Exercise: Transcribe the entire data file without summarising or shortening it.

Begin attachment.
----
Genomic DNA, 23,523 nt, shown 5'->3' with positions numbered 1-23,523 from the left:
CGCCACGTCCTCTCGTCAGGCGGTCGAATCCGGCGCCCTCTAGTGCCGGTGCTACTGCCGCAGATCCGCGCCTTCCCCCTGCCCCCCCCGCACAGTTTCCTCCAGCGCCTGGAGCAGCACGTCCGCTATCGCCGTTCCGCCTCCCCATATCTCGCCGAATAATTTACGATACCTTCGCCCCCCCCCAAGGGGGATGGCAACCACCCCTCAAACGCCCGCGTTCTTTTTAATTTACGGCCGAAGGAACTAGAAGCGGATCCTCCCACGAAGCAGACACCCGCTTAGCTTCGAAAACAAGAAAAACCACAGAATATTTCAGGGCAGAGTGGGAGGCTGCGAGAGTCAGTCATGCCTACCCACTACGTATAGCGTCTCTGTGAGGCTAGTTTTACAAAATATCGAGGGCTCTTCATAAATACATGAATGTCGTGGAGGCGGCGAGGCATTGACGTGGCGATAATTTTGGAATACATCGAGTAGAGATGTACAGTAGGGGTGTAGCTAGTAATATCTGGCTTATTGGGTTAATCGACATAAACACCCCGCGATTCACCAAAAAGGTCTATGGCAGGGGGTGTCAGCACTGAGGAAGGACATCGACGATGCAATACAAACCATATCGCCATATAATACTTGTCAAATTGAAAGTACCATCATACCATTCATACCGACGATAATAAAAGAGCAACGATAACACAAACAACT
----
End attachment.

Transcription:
Genomic DNA, 23,523 nt, shown 5'->3' with positions numbered 1-23,523 from the left:
CGCCACGTCCTCTCGTCAGGCGGTCGAATCCGGCGCCCTCTAGTGCCGGTGCTACTGCCGCAGATCCGCGCCTTCCCCCTGCCCCCCCCGCACAGTTTCCTCCAGCGCCTGGAGCAGCACGTCCGCTATCGCCGTTCCGCCTCCCCATATCTCGCCGAATAATTTACGATACCTTCGCCCCCCCCCAAGGGGGATGGCAACCACCCCTCAAACGCCCGCGTTCTTTTTAATTTACGGCCGAAGGAACTAGAAGCGGATCCTCCCACGAAGCAGACACCCGCTTAGCTTCGAAAACAAGAAAAACCACAGAATATTTCAGGGCAGAGTGGGAGGCTGCGAGAGTCAGTCATGCCTACCCACTACGTATAGCGTCTCTGTGAGGCTAGTTTTACAAAATATCGAGGGCTCTTCATAAATACATGAATGTCGTGGAGGCGGCGAGGCATTGACGTGGCGATAATTTTGGAATACATCGAGTAGAGATGTACAGTAGGGGTGTAGCTAGTAATATCTGGCTTATTGGGTTAATCGACATAAACACCCCGCGATTCACCAAAAAGGTCTATGGCAGGGGGTGTCAGCACTGAGGAAGGACATCGACGATGCAATACAAACCATATCGCCATATAATACTTGTCAAATTGAAAGTACCATCATACCATTCATACCGACGATAATAAAAGAGCAACGATAACACAAACAACT